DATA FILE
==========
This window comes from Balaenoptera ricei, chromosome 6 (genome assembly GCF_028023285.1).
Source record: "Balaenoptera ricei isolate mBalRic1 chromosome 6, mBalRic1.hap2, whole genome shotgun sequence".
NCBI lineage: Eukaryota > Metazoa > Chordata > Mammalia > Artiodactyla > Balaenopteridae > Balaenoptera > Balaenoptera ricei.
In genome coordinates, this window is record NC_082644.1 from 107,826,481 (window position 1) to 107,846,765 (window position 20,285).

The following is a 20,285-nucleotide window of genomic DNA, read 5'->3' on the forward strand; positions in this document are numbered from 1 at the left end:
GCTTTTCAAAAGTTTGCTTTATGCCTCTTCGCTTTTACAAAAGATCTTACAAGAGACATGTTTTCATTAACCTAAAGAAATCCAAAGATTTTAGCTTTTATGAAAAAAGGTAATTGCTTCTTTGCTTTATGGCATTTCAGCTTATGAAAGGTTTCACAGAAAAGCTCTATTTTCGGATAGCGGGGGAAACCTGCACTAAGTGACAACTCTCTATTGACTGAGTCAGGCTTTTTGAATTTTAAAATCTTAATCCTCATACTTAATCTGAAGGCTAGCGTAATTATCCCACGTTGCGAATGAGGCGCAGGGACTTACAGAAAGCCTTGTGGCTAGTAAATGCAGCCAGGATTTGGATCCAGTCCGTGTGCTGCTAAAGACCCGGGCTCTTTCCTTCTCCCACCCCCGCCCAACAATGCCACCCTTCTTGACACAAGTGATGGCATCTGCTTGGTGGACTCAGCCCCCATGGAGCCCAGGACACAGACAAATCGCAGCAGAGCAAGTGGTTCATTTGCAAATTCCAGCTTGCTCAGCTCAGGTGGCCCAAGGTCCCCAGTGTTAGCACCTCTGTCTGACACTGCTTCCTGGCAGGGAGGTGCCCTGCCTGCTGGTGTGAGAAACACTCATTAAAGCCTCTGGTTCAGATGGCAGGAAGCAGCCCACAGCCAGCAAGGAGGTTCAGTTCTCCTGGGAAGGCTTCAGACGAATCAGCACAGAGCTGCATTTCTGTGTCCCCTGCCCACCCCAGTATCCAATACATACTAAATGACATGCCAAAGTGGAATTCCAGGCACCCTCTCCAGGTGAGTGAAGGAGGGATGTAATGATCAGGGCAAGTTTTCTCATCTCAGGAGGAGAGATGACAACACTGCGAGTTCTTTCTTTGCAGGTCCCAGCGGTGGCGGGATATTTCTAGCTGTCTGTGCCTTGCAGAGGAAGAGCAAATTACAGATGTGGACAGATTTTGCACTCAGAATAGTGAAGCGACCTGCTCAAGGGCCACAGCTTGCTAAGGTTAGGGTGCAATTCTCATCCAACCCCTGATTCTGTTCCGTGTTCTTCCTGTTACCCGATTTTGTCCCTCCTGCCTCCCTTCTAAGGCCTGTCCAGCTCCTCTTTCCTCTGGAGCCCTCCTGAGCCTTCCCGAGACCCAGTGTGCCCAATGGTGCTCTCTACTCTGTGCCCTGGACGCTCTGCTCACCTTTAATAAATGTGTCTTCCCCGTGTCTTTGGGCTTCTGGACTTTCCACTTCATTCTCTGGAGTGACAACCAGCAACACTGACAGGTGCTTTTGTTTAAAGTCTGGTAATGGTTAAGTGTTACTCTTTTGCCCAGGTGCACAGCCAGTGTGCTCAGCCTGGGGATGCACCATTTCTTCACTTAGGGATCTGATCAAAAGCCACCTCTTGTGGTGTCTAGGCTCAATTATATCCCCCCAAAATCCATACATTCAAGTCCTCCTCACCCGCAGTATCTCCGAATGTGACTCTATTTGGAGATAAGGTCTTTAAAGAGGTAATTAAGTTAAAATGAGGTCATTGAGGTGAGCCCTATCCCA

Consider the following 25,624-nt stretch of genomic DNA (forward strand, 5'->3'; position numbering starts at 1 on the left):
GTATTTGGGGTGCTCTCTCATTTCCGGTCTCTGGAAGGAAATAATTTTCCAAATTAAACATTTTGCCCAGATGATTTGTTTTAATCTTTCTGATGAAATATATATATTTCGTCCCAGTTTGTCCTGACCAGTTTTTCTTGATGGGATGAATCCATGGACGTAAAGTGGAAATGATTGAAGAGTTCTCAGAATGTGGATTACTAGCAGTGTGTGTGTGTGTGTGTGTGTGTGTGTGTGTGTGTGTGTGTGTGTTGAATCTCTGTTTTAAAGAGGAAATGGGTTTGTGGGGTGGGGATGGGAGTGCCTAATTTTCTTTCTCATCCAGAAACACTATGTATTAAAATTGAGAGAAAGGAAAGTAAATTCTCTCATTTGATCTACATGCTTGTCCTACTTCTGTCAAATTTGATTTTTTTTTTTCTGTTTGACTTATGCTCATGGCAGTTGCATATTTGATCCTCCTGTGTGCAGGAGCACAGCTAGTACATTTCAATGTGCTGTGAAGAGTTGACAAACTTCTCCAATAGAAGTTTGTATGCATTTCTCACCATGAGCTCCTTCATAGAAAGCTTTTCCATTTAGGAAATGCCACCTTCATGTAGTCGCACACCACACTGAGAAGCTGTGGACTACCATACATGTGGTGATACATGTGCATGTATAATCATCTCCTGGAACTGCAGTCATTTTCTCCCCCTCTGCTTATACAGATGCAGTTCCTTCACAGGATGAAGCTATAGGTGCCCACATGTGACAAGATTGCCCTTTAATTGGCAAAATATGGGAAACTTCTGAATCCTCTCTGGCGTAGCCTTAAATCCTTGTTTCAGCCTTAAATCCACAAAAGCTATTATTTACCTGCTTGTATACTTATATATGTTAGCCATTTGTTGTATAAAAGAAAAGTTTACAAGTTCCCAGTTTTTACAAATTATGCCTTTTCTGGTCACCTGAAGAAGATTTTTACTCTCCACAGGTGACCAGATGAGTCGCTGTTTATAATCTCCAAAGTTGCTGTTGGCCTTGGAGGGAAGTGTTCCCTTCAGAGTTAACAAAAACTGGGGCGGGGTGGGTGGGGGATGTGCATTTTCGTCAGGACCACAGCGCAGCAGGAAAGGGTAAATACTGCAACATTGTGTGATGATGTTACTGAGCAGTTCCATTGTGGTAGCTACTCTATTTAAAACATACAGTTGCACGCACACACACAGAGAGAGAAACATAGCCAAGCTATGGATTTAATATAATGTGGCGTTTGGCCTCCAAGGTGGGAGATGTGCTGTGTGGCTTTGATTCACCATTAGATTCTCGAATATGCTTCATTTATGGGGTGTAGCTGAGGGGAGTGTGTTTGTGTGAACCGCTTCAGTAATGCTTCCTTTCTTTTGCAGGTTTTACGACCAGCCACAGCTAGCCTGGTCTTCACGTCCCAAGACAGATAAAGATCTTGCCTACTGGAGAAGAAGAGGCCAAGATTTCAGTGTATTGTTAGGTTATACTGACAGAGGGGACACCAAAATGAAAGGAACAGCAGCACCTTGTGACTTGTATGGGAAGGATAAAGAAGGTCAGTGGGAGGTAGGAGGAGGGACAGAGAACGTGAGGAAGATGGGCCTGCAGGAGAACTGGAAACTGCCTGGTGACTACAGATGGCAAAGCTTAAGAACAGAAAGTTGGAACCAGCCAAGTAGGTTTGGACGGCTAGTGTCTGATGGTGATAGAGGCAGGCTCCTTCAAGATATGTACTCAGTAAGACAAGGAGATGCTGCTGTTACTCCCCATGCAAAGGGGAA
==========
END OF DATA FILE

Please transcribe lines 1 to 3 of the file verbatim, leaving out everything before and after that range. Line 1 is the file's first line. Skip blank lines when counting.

This window comes from Balaenoptera ricei, chromosome 6 (genome assembly GCF_028023285.1).
Source record: "Balaenoptera ricei isolate mBalRic1 chromosome 6, mBalRic1.hap2, whole genome shotgun sequence".
NCBI lineage: Eukaryota > Metazoa > Chordata > Mammalia > Artiodactyla > Balaenopteridae > Balaenoptera > Balaenoptera ricei.